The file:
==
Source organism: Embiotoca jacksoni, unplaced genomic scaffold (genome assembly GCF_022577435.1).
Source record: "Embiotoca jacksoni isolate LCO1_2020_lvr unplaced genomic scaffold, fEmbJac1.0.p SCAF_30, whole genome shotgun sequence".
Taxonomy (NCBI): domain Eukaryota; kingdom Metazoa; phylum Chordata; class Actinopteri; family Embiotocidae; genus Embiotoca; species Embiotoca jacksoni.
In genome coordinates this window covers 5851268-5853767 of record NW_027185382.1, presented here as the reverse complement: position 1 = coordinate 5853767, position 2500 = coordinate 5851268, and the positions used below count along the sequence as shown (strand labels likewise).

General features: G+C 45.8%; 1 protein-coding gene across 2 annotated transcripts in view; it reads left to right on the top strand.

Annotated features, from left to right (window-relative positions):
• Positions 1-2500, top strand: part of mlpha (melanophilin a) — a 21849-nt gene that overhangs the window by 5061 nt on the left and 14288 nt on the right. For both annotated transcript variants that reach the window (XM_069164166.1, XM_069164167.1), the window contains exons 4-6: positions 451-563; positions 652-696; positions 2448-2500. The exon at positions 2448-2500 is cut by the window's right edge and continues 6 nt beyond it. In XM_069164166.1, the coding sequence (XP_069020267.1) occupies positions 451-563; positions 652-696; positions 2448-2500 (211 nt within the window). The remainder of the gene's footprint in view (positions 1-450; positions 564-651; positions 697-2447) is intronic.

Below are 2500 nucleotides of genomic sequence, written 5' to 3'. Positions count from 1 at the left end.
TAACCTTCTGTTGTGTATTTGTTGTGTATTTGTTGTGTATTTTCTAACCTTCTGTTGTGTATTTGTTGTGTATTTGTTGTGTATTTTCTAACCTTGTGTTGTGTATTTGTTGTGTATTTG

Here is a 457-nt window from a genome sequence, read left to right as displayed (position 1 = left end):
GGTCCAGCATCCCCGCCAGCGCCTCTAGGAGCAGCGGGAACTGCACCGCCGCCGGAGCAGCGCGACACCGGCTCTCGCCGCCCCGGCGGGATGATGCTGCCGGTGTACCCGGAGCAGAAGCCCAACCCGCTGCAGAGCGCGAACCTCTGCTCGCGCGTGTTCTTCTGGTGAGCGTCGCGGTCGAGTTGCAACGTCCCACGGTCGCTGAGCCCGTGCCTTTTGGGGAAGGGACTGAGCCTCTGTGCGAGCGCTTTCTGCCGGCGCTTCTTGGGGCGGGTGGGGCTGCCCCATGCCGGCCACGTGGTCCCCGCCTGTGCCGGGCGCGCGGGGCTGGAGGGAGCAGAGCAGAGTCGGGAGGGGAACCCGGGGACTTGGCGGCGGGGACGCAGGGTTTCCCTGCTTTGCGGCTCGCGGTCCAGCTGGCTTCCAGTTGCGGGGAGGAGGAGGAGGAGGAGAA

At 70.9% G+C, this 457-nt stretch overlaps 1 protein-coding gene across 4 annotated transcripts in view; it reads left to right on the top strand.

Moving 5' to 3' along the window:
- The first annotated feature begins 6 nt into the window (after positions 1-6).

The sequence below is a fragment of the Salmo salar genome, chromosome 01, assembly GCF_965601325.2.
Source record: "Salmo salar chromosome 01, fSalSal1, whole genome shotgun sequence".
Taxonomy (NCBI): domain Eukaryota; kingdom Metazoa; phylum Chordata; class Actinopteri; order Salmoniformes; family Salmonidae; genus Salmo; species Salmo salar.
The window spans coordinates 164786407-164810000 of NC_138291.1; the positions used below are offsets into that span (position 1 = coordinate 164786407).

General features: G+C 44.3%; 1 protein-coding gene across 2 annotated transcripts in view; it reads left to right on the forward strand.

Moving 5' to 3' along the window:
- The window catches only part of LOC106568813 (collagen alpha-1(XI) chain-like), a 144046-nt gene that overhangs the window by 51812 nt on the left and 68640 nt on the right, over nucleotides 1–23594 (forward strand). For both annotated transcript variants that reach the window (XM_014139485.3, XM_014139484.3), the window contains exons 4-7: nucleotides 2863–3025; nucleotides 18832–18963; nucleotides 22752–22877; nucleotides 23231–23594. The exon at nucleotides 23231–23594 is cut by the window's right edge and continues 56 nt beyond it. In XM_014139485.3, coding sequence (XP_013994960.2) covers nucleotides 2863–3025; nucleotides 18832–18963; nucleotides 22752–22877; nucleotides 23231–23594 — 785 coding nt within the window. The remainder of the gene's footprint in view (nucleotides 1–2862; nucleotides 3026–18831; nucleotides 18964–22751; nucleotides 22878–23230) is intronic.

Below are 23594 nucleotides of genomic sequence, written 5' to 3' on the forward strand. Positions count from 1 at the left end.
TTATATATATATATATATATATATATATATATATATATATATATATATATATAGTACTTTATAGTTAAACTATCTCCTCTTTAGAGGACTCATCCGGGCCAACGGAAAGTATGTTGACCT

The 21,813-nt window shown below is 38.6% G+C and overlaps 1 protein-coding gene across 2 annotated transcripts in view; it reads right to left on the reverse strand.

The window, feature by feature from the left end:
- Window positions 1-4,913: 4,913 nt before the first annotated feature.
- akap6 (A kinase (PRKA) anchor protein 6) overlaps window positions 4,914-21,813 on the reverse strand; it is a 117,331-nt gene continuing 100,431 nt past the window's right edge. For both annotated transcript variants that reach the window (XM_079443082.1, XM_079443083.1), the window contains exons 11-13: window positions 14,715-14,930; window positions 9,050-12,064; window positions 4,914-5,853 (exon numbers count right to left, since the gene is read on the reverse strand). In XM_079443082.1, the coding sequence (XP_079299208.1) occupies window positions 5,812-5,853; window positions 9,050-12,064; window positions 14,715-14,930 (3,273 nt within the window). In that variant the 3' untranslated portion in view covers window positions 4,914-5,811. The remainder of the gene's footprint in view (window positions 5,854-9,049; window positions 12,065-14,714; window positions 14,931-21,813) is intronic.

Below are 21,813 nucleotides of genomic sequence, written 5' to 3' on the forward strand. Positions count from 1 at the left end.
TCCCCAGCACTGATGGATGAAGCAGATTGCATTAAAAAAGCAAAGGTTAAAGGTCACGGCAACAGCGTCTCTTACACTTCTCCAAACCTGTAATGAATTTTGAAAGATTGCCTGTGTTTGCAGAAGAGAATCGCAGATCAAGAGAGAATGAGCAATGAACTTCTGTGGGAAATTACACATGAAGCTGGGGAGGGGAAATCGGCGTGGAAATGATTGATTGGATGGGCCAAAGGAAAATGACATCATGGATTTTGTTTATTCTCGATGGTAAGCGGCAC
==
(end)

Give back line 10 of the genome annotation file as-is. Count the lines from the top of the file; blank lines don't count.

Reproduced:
Here is a 457-nt window from a genome sequence, read left to right as displayed (position 1 = left end):